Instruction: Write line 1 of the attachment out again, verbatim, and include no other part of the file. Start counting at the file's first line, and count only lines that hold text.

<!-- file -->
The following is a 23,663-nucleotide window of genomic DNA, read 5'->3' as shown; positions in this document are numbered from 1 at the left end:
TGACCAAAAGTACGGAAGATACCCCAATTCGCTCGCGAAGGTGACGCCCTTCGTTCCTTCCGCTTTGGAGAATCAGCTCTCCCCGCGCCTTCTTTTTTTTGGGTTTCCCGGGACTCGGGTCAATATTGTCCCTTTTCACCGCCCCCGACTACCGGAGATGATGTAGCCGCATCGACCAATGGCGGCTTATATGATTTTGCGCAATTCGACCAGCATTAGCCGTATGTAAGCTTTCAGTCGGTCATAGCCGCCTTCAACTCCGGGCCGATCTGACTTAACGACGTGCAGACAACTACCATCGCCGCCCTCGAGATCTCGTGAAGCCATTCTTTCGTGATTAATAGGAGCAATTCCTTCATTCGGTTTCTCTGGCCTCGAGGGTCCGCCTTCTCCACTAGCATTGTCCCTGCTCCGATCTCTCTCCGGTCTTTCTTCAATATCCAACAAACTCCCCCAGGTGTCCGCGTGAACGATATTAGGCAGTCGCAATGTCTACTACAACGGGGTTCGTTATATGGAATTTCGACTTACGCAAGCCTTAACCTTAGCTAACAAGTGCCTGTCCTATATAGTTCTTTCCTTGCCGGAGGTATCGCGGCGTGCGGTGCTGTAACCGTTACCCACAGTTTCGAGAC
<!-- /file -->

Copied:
The following is a 23,663-nucleotide window of genomic DNA, read 5'->3' as shown; positions in this document are numbered from 1 at the left end: